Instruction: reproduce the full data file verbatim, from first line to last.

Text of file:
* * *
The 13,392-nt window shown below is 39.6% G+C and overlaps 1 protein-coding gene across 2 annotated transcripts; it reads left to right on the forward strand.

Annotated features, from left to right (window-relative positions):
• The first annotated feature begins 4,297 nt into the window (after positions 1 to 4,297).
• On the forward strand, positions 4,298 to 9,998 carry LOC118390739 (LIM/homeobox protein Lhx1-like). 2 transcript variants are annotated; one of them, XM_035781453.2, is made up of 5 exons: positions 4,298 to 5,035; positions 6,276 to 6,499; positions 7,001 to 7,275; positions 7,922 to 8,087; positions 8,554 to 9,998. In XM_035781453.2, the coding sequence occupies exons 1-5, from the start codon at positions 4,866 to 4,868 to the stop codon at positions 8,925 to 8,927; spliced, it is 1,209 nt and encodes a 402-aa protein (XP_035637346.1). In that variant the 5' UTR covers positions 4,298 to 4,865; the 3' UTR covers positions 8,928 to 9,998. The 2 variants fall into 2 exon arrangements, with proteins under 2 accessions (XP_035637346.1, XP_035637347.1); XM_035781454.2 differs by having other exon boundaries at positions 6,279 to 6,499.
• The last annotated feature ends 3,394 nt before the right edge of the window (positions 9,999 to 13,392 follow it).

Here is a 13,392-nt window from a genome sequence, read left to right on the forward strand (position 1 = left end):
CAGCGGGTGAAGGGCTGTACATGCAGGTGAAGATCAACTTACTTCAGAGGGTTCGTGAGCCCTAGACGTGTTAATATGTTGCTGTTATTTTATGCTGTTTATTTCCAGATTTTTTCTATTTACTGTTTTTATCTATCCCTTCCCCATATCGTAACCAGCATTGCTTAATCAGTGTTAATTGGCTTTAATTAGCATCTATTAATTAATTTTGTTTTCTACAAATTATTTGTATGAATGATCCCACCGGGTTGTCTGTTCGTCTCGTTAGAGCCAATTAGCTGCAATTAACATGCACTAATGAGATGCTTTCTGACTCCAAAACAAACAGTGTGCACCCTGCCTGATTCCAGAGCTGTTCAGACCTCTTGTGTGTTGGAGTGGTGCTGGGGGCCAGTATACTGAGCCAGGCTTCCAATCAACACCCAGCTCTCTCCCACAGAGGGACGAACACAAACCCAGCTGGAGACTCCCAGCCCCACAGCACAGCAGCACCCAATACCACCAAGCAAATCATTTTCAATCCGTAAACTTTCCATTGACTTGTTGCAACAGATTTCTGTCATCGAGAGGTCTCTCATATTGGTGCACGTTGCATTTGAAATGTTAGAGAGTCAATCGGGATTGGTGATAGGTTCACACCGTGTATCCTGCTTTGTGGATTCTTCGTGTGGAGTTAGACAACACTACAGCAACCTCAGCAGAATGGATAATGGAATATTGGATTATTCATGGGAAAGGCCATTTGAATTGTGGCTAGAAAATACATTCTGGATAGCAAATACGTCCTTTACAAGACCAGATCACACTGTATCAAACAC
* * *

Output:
The 13,392-nt window shown below is 39.6% G+C and overlaps 1 protein-coding gene across 2 annotated transcripts; it reads left to right on the forward strand.

Annotated features, from left to right (window-relative positions):
• The first annotated feature begins 4,297 nt into the window (after positions 1 to 4,297).
• On the forward strand, positions 4,298 to 9,998 carry LOC118390739 (LIM/homeobox protein Lhx1-like). 2 transcript variants are annotated; one of them, XM_035781453.2, is made up of 5 exons: positions 4,298 to 5,035; positions 6,276 to 6,499; positions 7,001 to 7,275; positions 7,922 to 8,087; positions 8,554 to 9,998. In XM_035781453.2, the coding sequence occupies exons 1-5, from the start codon at positions 4,866 to 4,868 to the stop codon at positions 8,925 to 8,927; spliced, it is 1,209 nt and encodes a 402-aa protein (XP_035637346.1). In that variant the 5' UTR covers positions 4,298 to 4,865; the 3' UTR covers positions 8,928 to 9,998. The 2 variants fall into 2 exon arrangements, with proteins under 2 accessions (XP_035637346.1, XP_035637347.1); XM_035781454.2 differs by having other exon boundaries at positions 6,279 to 6,499.
• The last annotated feature ends 3,394 nt before the right edge of the window (positions 9,999 to 13,392 follow it).

Here is a 13,392-nt window from a genome sequence, read left to right on the forward strand (position 1 = left end):
CAGCGGGTGAAGGGCTGTACATGCAGGTGAAGATCAACTTACTTCAGAGGGTTCGTGAGCCCTAGACGTGTTAATATGTTGCTGTTATTTTATGCTGTTTATTTCCAGATTTTTTCTATTTACTGTTTTTATCTATCCCTTCCCCATATCGTAACCAGCATTGCTTAATCAGTGTTAATTGGCTTTAATTAGCATCTATTAATTAATTTTGTTTTCTACAAATTATTTGTATGAATGATCCCACCGGGTTGTCTGTTCGTCTCGTTAGAGCCAATTAGCTGCAATTAACATGCACTAATGAGATGCTTTCTGACTCCAAAACAAACAGTGTGCACCCTGCCTGATTCCAGAGCTGTTCAGACCTCTTGTGTGTTGGAGTGGTGCTGGGGGCCAGTATACTGAGCCAGGCTTCCAATCAACACCCAGCTCTCTCCCACAGAGGGACGAACACAAACCCAGCTGGAGACTCCCAGCCCCACAGCACAGCAGCACCCAATACCACCAAGCAAATCATTTTCAATCCGTAAACTTTCCATTGACTTGTTGCAACAGATTTCTGTCATCGAGAGGTCTCTCATATTGGTGCACGTTGCATTTGAAATGTTAGAGAGTCAATCGGGATTGGTGATAGGTTCACACCGTGTATCCTGCTTTGTGGATTCTTCGTGTGGAGTTAGACAACACTACAGCAACCTCAGCAGAATGGATAATGGAATATTGGATTATTCATGGGAAAGGCCATTTGAATTGTGGCTAGAAAATACATTCTGGATAGCAAATACGTCCTTTACAAGACCAGATCACACTGTATCAAACAC